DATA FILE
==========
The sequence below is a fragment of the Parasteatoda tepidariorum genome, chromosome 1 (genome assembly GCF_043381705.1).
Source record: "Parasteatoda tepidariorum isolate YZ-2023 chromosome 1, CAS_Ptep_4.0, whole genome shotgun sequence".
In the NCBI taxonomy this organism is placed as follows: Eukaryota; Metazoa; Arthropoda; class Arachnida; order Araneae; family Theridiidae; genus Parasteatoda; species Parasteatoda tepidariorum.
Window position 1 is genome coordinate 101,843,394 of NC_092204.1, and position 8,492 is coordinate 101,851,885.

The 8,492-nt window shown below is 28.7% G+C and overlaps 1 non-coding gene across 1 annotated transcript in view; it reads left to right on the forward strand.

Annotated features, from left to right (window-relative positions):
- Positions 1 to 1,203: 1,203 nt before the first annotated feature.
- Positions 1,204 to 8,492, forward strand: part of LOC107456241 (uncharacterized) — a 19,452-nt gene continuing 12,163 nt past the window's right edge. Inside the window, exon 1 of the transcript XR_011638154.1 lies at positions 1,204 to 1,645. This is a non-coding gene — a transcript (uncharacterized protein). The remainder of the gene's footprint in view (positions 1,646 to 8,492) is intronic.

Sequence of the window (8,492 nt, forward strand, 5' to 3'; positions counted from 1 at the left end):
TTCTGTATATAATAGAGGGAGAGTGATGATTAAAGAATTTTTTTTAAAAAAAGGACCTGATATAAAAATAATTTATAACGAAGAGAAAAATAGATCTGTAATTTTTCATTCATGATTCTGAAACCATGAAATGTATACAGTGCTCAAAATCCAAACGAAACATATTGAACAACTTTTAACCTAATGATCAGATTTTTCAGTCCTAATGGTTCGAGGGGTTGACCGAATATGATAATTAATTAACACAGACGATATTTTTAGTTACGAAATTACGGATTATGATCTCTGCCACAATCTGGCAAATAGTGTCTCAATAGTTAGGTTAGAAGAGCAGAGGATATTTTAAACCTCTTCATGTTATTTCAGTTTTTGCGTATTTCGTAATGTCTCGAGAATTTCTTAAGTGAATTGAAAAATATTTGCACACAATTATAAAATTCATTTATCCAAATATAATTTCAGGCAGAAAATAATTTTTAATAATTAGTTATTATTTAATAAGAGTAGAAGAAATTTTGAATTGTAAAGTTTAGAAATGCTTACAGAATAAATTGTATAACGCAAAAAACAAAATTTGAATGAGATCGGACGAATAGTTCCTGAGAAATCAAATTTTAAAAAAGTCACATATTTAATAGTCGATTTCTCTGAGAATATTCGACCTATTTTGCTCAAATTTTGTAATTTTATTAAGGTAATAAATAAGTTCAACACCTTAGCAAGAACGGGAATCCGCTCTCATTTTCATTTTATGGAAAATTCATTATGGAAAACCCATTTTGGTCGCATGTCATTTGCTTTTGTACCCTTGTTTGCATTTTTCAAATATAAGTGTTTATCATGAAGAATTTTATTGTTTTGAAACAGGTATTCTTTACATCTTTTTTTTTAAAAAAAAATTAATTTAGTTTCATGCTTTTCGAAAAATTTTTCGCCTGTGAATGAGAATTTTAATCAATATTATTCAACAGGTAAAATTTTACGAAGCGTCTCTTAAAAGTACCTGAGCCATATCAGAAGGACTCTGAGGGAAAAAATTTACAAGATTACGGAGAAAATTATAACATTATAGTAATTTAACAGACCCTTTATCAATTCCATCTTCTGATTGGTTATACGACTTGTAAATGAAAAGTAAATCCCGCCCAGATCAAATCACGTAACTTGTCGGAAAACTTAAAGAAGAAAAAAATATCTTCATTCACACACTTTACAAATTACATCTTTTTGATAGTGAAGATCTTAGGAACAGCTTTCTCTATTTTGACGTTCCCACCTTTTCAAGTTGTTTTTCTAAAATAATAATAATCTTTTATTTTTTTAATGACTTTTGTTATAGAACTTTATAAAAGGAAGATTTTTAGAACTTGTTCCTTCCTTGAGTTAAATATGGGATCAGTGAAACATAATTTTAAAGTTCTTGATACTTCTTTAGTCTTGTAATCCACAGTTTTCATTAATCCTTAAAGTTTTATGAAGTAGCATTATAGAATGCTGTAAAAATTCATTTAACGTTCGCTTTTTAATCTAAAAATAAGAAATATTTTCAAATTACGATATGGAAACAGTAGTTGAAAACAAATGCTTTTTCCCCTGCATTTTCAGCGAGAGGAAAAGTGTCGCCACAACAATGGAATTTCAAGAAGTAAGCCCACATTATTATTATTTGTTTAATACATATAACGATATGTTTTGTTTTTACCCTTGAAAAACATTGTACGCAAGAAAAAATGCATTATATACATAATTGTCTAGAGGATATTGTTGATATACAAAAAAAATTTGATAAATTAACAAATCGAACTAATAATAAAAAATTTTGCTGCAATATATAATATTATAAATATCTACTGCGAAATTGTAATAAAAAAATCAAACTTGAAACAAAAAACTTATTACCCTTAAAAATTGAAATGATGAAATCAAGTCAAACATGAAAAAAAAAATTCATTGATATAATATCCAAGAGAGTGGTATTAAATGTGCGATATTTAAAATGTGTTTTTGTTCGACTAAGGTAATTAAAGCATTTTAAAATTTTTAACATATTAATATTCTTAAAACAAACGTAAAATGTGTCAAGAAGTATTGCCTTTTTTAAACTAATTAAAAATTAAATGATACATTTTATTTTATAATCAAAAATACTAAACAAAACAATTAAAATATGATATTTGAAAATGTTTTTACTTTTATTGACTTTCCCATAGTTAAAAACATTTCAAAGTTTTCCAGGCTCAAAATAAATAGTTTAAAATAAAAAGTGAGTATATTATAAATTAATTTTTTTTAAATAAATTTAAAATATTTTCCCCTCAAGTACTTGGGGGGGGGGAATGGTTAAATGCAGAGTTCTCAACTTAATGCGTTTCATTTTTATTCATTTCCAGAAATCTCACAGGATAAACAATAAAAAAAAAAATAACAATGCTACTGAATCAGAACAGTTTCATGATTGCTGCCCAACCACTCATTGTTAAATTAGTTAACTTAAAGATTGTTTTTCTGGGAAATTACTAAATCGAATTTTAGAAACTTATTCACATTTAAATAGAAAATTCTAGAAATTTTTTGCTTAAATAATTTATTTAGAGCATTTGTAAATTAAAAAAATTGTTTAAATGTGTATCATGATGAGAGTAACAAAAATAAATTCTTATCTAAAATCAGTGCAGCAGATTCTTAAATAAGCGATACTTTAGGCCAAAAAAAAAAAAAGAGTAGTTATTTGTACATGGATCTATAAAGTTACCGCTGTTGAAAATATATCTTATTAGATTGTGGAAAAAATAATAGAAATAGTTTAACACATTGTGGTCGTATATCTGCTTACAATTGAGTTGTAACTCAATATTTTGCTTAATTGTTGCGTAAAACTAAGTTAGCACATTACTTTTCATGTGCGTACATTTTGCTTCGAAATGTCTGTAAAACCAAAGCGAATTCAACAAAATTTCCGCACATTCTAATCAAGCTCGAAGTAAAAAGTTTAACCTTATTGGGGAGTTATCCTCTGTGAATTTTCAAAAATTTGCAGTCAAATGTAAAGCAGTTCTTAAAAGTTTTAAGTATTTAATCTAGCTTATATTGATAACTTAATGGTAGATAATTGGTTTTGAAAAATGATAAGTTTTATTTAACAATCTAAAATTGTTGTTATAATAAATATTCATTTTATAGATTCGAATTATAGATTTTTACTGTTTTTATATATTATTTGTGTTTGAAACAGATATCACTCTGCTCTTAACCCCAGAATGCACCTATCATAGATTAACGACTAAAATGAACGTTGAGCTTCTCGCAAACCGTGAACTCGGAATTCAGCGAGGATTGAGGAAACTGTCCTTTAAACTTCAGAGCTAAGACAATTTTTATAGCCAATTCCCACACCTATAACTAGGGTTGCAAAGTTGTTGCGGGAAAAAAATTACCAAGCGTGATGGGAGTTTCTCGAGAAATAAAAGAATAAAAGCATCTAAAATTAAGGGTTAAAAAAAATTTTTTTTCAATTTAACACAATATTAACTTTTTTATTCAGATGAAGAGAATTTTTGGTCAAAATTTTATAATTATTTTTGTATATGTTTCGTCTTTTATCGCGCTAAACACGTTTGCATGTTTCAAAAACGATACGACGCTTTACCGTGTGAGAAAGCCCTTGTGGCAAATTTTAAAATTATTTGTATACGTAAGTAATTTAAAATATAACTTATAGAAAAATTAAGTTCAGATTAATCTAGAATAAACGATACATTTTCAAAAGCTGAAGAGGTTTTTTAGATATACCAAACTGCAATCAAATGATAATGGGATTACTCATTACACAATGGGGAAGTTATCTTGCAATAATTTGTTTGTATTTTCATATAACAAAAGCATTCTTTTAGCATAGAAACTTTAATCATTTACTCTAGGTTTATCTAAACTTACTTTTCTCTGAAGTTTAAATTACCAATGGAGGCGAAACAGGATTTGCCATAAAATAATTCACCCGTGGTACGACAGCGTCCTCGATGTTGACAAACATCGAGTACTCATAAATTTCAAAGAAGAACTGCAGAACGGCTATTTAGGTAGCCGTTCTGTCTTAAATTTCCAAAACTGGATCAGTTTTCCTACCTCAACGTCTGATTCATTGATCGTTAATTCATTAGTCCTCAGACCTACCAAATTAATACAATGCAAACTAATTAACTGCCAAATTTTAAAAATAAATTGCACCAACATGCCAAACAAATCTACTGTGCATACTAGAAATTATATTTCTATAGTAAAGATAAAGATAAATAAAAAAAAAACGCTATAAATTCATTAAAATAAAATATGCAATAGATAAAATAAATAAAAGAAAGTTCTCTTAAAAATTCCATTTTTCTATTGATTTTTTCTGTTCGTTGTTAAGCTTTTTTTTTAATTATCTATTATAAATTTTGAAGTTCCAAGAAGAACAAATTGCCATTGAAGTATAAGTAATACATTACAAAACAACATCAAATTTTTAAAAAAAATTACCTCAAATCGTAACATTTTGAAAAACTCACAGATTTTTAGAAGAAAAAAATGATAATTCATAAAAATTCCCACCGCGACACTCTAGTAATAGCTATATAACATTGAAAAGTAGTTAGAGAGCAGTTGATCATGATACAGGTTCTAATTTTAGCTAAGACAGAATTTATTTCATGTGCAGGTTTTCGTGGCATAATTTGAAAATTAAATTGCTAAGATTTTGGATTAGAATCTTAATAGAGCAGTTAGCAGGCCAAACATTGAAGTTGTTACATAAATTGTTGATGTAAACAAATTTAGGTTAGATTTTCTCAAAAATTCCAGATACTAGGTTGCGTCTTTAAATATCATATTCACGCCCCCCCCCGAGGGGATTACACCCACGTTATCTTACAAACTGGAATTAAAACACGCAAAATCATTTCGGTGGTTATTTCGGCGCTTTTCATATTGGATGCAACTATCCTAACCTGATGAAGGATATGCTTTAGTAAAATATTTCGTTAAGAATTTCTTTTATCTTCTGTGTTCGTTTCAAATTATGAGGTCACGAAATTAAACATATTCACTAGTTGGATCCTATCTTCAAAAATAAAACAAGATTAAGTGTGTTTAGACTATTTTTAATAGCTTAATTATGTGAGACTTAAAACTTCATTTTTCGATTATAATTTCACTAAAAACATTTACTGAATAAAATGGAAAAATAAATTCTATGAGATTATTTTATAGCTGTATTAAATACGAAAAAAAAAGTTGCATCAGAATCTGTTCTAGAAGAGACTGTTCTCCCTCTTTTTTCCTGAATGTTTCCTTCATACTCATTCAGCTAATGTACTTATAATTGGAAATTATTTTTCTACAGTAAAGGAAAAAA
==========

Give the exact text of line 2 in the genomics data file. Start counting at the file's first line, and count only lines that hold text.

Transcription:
Source record: "Parasteatoda tepidariorum isolate YZ-2023 chromosome 1, CAS_Ptep_4.0, whole genome shotgun sequence".